Across the globe, rail is used to link nations together and allows passengers and freight alike to cross borders in pursuit of trade, tourism and interconnectivity. But the link between nations does not always have to be a physical one and perhaps a lesser-known connection is that of rail in the San Francisco Bay Area and India, some 8,000 miles away.
(Feature image shows three different generations of Indian railway locomotives halted at Merta road Junction in a photo by Piyush Sharma. CC-BY-4.0)
The connection, or relationship that these two areas have is all to do with gauge; the distance between the rails. India (as well as neighbouring Bangladesh, Nepal and Pakistan) uses the 5 ft 6 in broad gauge across most of their network, differing from large parts of Europe and the USA, that use standard gauge at 4 ft 8½ in. However, the Bay Area Rapid Transit (BART) which covers large parts of San Francisco, remains the only major line in the USA to also run broad gauge, making it very unusual in terms of its infrastructure and rolling stock. A southbound BART train passes San Francisco's Outer Mission neighborhood, between the Balboa Park station and the Daly City station. Photo by Tim Adams (cropped 16:9). CC-BY-3.0
Broad gauge, sometimes called Indian gauge because of its use there, has seen use in pretty much every part of the world at one time or another since the 19th century. In fact, whilst BART is the only current major user of the gauge in the States, it had previously been used across North America and Canada where it was known as Provincial gauge. North eastern states of the USA implemented broad gauge until the 1870s when most lines across New Hampshire, Vermont and Maine became standard gauge along with railroads further south in New Orleans and Texas.
Things worked quite the opposite in India, which until the 1850s was using standard gauge across its freight lines before beginning to lay broad gauge across most of its routes to date. In some cases, railways went from being narrow gauge to broad gauge, drastically changing the type of locomotives and services that ran along the line. RTM WDM3D 11544 locomotive attached for DADN–DEE special heading towards DEE from DADN at Shabad Moh Pur. Photo by Piyush Sharma. CC-BY-4.0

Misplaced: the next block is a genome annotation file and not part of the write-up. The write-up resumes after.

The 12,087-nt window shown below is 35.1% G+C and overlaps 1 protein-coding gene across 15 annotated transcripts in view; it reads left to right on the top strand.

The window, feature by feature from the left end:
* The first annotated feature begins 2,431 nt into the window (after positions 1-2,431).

The aesthetic of broad gauge makes relevant lines look decidedly more imposing when seen in platform or amongst close, urban settings with people, cars and other features providing a sense of scale. On the contrary, in wide open spaces, rolling stock can sometimes look ‘squished’ or flattened as their bodies reach out to both rails. San Francisco’s BART exemplifies this and the boxy consists look noticeably different to other standard gauge transit systems across cities of the USA. Similarly, the locomotives used across India have a noticeable width increase over other units elsewhere in the world.
The width of the BART track can be seen clearly in this photo by Lensovet / NativeForeigner. CC-BY-NC 3.0
So why is this the case? Why does BART follow through with broad gauge in the same vein as India? Interestingly, this has created some debate. A number of sources cite the desire for a railroad monopoly in maintenance and rolling stock prompting the change to broad gauge from the originally planned standard gauge. By being ‘unique’, contracts of ongoing maintenance and the replacement and upkeep of infrastructure would need to be handled by the same companies, whereas standard gauge would have opened the line up to competition. Others, including BART themselves, suggest it was to prevent the line being utilised by freight services of Union Pacific and keeping it solely for the use of passenger trains.
A westbound BART train and the San Francisco skyline seen from Rockridge station in August 2018. Photo by Pi.1415926535. CC-BY-3.0
Further advantages lie with the speed and weight that such urban commuter systems often require to carry large amounts of passengers quickly. Documents from the mid-1960s indicate that a broad gauge allowed better stability for the light, quick rolling stock and therefore made the services more efficient and safer. Wider stock naturally gives passengers more space too, moving away from the cramped scenes seen on commuter networks in places like New York and London. In later sources, an indirect influence from India can be noted when it came to considering the seismic activity that occurs in that part of the USA, with terrible earthquakes hitting San Francisco hard in both 1906 and again, after BART was built, in 1989. A wider gauge offered more stability in such conditions. In India the monsoon winds were also combated better by wider rolling stock and this further cemented the larger gauge being implemented in areas where the force of nature was of particular concern.
The result is one of the USA’s truly unique railroads with an unlikely link to its counterparts on the other side of the world. San Francisco and India are not likely to ever have a physical rail link, but their similarity in gauge does offer up some interesting railroad history and a railroad that is technically very different to those elsewhere in the States.
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